A guide to understanding state restrictions on NP practice

Two ways restrictive regulations can impact medical groups’ NP utilization

Supervision requirements deter physicians from NP utilization

Many physicians doubt NPs' clinical preparedness and consider them a burden and a risk. State requirements can exacerbate this sentiment by imposing complex and time-intensive NP supervision requirements.

Excessive review burden and liability

Many states specify how often a collaborating physician must review NP activities. For example, in Missouri, collaborating physicians must review 10% of NP-provided care services and 20% of cases in which the NP wrote a prescription–both on a biweekly basis.

Demonstrating compliance with such requirements can take up substantial physician time. In addition, physicians who are required to sign off on NP decisions may be more concerned about legal exposure.

Restrictions on physician mobility

Several states require physicians to provide on-site supervision to NPs. In Alabama, the collaborating physician must be present at an NP's practice site for at least 10% of the NP's scheduled hours. This can disrupt the physician’s schedule, particularly in rural areas.

Limited scope restrains medical groups from maximizing NP skillset

Even when physicians are open to collaboration, state regulations can limit where and how medical groups deploy NPs to meet clinical and strategic goals.


Limited geographic flexibility

Several states, such as Georgia, require NPs to practice within a specified distance of their collaborating physician, restraining use of NPs in areas experiencing a physician shortage.


Narrow scope of inpatient practice

Some states, including California and Ohio, prohibit NPs from admitting patients to the hospital. In many states, such as Missouri, NPs are subject to the credentialing institution’s bylaws—as a result, traditional medical staff and hospitals often limit the scope of an NP’s practice to varying degrees within a state.


Patient care disruptions

In states that require heavy physician involvement, patients may receive unnecessary and fragmented care. For example, after an NP in Missouri sees a new patient or makes major care plan changes, a physician must see the patient within two weeks. This can confuse patients, create opportunity for error, and occupy valuable appointment slots with duplicative work.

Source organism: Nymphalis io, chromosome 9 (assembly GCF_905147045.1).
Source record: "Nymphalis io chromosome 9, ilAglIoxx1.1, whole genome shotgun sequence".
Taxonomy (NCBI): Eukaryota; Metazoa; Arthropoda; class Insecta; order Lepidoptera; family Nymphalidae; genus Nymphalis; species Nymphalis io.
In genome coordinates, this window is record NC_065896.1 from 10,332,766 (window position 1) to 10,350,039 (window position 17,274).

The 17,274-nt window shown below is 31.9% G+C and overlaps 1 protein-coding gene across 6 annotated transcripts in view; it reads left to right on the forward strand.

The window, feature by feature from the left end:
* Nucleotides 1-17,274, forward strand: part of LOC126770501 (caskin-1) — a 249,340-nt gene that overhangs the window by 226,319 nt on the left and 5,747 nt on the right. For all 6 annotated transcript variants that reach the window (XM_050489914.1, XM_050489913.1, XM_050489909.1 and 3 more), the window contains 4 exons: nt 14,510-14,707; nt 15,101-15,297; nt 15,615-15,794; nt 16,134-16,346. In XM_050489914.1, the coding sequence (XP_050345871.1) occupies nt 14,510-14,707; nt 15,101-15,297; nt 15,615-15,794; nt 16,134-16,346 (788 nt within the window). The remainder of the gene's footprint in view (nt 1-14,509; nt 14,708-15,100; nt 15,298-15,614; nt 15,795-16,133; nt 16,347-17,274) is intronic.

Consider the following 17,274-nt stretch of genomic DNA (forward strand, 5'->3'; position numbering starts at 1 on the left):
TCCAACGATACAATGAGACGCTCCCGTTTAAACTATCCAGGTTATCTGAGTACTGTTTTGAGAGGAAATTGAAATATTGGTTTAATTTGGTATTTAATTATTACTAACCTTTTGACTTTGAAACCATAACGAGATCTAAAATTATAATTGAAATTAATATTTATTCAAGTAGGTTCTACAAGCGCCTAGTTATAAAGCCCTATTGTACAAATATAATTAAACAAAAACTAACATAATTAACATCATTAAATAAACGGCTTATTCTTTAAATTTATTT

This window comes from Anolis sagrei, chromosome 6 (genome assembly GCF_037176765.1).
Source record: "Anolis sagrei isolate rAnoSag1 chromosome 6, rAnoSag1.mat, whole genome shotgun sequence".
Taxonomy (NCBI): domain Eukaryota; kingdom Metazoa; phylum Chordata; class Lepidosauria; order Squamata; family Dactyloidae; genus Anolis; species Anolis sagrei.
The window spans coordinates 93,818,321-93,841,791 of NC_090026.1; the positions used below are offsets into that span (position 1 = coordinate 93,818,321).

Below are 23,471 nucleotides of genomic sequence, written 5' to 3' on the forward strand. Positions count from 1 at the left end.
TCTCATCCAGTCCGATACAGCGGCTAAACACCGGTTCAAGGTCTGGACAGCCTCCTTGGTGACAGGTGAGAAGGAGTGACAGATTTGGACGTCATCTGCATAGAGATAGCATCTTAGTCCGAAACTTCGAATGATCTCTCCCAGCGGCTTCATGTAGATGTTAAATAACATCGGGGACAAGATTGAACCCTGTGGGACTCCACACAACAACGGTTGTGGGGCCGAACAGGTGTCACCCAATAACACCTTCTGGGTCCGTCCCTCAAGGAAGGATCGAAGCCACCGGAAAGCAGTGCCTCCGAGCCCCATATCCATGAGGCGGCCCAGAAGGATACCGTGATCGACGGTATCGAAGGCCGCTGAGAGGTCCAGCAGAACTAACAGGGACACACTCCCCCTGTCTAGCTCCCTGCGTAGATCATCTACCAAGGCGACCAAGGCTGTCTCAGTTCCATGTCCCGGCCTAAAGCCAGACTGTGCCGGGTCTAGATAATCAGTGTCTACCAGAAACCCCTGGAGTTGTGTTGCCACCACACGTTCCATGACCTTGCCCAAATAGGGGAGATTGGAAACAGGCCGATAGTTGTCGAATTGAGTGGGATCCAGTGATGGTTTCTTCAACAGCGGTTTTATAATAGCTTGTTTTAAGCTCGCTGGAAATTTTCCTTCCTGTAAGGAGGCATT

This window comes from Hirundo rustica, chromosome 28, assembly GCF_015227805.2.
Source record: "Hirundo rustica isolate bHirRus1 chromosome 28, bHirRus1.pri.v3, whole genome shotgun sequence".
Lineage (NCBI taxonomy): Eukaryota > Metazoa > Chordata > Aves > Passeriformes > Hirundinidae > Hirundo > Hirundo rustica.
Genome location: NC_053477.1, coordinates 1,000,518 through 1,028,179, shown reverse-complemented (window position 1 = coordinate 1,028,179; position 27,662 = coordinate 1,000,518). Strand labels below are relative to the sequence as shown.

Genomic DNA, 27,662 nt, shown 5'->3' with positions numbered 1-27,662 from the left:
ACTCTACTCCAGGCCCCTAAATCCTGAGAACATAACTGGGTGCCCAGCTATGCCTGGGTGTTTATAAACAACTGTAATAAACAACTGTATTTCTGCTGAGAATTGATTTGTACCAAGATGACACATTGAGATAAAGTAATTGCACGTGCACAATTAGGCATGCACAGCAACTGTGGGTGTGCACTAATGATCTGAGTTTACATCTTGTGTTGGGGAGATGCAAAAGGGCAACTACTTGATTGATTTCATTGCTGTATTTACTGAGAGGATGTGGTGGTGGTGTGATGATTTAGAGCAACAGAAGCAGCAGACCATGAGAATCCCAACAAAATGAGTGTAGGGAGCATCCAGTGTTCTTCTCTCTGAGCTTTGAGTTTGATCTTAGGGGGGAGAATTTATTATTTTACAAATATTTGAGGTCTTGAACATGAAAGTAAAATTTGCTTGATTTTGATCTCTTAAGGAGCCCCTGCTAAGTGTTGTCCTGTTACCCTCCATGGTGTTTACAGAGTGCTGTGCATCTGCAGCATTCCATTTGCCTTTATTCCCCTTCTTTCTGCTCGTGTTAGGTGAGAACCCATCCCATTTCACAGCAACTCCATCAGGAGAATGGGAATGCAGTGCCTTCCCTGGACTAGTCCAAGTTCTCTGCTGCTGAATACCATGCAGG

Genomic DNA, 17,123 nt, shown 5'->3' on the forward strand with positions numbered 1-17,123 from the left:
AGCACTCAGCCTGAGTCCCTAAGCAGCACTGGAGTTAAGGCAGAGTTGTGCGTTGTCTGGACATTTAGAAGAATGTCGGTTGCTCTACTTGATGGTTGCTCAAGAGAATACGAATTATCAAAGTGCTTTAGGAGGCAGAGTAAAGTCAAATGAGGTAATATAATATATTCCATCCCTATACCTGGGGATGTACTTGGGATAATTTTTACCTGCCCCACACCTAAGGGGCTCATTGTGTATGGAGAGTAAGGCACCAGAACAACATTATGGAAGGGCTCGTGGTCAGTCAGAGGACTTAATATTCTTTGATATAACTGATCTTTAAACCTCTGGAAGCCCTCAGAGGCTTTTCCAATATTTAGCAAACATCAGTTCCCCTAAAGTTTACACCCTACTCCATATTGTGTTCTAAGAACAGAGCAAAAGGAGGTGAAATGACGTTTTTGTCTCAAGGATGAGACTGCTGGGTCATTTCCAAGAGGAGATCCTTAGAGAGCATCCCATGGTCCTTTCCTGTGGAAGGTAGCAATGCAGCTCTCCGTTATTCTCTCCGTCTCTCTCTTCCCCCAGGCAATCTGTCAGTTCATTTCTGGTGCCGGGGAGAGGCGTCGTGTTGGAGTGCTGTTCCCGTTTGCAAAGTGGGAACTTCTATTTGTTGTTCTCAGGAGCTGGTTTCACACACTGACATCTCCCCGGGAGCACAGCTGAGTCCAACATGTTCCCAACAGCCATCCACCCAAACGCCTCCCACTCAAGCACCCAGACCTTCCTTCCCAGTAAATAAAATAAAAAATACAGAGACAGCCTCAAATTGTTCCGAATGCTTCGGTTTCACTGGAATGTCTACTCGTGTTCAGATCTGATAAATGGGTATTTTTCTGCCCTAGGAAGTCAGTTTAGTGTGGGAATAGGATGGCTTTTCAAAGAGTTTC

In states where NPs may prescribe only limited quantities or types of medication, such as Kentucky, medical groups may struggle to ensure timely patient access to needed medications.


Cap on NP recruitment

Several states limit the number of NPs each physician may work with. Although most medical groups have not yet felt the impact of this limitation, these restrictions affect their ability to develop new team care models that require a larger NP workforce.

How does your state’s environment compare?

State regulations vary drastically. In Washington state—where NPs may practice independently of physicians—a medical group can allow NPs to run full-service clinics to provide access to a rural population. By contrast, NPs in Florida cannot fill that role because they require physicians sign-off on treatment plans and cannot prescribe controlled drugs.



NP Practice Appendix

Learn More

Barton Associates's free tracker allows users to visually compare scope-of-practice in each state. In addition, a report by the National Governor Association offers a more detailed comparison of state regulations.

Continue Reading

Our blog post offers strategies to help medical groups minimize the effects of these regulations using NP hiring and deployment strategies.